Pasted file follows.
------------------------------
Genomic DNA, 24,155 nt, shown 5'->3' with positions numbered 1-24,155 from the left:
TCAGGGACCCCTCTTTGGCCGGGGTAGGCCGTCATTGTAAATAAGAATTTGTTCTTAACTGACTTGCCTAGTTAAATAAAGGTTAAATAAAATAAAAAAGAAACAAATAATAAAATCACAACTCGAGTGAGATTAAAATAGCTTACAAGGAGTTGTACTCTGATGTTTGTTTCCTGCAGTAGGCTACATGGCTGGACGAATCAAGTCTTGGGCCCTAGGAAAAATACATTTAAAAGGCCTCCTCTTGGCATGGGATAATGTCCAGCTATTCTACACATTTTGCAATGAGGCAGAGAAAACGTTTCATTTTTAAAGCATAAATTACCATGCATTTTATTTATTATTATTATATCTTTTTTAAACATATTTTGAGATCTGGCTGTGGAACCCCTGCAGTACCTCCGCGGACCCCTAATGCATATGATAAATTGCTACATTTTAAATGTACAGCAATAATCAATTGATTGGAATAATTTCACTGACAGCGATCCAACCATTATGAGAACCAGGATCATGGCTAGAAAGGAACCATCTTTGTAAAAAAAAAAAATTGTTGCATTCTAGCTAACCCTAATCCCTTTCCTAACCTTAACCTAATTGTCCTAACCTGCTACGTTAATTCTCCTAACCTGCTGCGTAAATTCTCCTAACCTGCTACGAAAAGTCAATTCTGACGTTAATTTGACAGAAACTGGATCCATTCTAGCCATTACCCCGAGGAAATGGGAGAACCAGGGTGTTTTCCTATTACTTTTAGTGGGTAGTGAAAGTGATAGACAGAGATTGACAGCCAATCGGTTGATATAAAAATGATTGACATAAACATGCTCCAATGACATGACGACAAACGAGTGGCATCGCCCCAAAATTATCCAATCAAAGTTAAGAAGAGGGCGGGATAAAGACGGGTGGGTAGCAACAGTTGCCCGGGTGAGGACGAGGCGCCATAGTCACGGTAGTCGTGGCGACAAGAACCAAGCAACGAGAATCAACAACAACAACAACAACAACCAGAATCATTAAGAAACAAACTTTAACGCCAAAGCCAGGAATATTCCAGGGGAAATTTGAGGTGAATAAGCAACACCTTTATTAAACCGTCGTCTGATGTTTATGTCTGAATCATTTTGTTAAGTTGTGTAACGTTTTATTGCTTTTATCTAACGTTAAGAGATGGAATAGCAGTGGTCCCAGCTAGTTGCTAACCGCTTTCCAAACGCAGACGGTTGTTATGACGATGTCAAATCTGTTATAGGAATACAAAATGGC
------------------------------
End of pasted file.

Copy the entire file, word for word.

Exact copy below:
Genomic DNA, 24,155 nt, shown 5'->3' with positions numbered 1-24,155 from the left:
TCAGGGACCCCTCTTTGGCCGGGGTAGGCCGTCATTGTAAATAAGAATTTGTTCTTAACTGACTTGCCTAGTTAAATAAAGGTTAAATAAAATAAAAAAGAAACAAATAATAAAATCACAACTCGAGTGAGATTAAAATAGCTTACAAGGAGTTGTACTCTGATGTTTGTTTCCTGCAGTAGGCTACATGGCTGGACGAATCAAGTCTTGGGCCCTAGGAAAAATACATTTAAAAGGCCTCCTCTTGGCATGGGATAATGTCCAGCTATTCTACACATTTTGCAATGAGGCAGAGAAAACGTTTCATTTTTAAAGCATAAATTACCATGCATTTTATTTATTATTATTATATCTTTTTTAAACATATTTTGAGATCTGGCTGTGGAACCCCTGCAGTACCTCCGCGGACCCCTAATGCATATGATAAATTGCTACATTTTAAATGTACAGCAATAATCAATTGATTGGAATAATTTCACTGACAGCGATCCAACCATTATGAGAACCAGGATCATGGCTAGAAAGGAACCATCTTTGTAAAAAAAAAAAATTGTTGCATTCTAGCTAACCCTAATCCCTTTCCTAACCTTAACCTAATTGTCCTAACCTGCTACGTTAATTCTCCTAACCTGCTGCGTAAATTCTCCTAACCTGCTACGAAAAGTCAATTCTGACGTTAATTTGACAGAAACTGGATCCATTCTAGCCATTACCCCGAGGAAATGGGAGAACCAGGGTGTTTTCCTATTACTTTTAGTGGGTAGTGAAAGTGATAGACAGAGATTGACAGCCAATCGGTTGATATAAAAATGATTGACATAAACATGCTCCAATGACATGACGACAAACGAGTGGCATCGCCCCAAAATTATCCAATCAAAGTTAAGAAGAGGGCGGGATAAAGACGGGTGGGTAGCAACAGTTGCCCGGGTGAGGACGAGGCGCCATAGTCACGGTAGTCGTGGCGACAAGAACCAAGCAACGAGAATCAACAACAACAACAACAACAACCAGAATCATTAAGAAACAAACTTTAACGCCAAAGCCAGGAATATTCCAGGGGAAATTTGAGGTGAATAAGCAACACCTTTATTAAACCGTCGTCTGATGTTTATGTCTGAATCATTTTGTTAAGTTGTGTAACGTTTTATTGCTTTTATCTAACGTTAAGAGATGGAATAGCAGTGGTCCCAGCTAGTTGCTAACCGCTTTCCAAACGCAGACGGTTGTTATGACGATGTCAAATCTGTTATAGGAATACAAAATGGC